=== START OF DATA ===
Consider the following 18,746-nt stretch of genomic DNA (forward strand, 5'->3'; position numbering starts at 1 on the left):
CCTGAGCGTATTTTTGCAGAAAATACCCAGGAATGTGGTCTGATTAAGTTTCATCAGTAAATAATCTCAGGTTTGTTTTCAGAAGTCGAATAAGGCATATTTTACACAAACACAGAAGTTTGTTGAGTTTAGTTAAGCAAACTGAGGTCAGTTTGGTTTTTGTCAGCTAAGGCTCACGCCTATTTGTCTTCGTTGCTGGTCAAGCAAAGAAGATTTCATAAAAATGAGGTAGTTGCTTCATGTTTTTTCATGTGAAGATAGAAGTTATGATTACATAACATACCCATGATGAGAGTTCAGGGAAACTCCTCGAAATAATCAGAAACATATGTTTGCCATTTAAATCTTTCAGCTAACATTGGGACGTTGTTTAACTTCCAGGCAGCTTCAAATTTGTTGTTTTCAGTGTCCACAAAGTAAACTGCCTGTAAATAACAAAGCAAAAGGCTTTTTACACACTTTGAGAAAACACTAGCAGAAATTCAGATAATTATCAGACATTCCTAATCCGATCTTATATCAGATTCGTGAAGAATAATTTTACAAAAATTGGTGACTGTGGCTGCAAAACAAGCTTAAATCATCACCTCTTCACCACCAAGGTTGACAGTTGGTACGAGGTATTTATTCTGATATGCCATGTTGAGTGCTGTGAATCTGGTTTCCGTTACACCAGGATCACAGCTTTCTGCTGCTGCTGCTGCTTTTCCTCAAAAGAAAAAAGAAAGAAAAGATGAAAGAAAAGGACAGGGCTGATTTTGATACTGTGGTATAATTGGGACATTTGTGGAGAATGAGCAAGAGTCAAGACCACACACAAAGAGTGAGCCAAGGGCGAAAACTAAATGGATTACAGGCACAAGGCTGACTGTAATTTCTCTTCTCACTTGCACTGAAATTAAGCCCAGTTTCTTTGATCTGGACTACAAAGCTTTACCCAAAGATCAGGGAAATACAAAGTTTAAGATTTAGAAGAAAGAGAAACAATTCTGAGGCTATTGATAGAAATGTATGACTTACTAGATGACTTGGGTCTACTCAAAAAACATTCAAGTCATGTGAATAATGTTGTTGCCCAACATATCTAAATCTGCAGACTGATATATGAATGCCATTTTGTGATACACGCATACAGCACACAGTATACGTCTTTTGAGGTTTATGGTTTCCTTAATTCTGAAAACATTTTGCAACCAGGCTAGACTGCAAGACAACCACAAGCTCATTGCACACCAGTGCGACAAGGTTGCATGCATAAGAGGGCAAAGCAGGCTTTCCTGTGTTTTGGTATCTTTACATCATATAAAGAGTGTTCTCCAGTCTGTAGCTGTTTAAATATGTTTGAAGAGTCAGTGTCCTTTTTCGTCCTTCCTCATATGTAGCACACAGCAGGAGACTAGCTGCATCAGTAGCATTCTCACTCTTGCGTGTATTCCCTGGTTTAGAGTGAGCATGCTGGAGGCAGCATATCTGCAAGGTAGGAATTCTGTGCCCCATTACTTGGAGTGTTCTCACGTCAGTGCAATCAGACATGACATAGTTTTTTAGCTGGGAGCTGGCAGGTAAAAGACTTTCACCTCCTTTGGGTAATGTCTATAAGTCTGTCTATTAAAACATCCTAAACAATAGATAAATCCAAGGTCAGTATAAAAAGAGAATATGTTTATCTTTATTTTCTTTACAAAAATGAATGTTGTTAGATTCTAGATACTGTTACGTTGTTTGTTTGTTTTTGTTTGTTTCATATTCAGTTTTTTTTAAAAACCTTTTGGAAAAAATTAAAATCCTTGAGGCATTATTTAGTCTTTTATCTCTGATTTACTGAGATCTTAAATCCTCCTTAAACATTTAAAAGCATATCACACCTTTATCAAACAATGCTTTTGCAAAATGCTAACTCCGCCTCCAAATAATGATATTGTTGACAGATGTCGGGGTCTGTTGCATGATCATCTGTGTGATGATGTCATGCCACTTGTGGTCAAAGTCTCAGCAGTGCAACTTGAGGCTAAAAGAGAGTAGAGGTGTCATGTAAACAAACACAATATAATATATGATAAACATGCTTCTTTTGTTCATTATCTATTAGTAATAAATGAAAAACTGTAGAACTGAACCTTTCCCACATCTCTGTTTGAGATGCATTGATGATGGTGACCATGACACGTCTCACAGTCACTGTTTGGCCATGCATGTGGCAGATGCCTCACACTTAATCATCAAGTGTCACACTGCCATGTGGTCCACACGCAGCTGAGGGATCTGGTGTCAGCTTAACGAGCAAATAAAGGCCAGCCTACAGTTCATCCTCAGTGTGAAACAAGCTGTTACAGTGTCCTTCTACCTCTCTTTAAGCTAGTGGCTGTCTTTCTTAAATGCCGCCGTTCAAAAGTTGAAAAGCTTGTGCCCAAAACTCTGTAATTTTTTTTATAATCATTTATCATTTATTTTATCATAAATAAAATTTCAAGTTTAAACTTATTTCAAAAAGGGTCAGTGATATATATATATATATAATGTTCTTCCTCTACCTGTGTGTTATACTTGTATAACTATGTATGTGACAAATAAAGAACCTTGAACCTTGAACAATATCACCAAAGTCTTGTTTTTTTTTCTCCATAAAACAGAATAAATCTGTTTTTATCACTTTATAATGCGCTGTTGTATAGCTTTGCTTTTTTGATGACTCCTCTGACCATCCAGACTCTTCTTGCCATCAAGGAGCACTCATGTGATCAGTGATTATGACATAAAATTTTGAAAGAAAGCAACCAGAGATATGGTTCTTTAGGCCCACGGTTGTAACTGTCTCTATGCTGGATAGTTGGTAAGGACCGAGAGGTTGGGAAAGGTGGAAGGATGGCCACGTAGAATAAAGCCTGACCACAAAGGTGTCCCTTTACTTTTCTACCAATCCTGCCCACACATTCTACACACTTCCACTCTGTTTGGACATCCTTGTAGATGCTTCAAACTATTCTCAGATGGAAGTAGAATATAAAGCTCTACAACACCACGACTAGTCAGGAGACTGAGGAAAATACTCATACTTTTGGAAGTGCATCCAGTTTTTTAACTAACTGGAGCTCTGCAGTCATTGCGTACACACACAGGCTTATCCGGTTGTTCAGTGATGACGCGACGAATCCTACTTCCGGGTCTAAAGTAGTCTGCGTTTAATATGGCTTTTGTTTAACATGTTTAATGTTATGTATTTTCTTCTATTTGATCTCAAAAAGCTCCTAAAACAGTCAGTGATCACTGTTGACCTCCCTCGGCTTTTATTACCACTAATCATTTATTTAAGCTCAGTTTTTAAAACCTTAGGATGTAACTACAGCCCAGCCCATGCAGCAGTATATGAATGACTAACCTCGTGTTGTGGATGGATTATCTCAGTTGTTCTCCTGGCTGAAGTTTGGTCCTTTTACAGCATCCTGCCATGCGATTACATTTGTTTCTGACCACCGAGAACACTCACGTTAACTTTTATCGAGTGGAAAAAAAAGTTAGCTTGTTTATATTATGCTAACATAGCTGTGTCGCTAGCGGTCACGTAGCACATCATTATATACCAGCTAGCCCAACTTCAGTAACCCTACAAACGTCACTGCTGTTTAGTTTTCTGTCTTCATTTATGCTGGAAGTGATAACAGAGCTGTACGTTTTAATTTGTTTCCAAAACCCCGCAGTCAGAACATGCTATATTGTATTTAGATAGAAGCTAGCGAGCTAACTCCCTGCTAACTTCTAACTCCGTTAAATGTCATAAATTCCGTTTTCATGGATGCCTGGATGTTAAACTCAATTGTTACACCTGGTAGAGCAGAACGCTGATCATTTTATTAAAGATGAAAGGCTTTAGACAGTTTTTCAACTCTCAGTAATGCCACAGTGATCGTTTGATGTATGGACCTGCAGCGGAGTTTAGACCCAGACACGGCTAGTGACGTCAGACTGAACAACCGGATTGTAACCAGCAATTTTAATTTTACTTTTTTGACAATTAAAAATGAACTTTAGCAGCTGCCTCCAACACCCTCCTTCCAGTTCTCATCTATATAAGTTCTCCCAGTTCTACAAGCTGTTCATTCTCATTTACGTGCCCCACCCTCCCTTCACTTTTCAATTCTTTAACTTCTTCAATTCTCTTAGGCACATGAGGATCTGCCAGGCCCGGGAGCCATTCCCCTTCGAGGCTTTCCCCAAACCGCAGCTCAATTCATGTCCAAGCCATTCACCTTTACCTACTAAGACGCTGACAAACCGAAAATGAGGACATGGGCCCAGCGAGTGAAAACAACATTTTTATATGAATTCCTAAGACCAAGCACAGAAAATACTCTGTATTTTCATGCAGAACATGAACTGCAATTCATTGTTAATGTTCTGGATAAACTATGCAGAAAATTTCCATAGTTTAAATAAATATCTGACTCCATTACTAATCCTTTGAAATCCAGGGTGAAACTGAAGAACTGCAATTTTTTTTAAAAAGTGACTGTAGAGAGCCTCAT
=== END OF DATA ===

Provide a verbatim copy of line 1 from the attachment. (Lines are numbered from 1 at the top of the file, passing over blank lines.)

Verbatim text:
Consider the following 18,746-nt stretch of genomic DNA (forward strand, 5'->3'; position numbering starts at 1 on the left):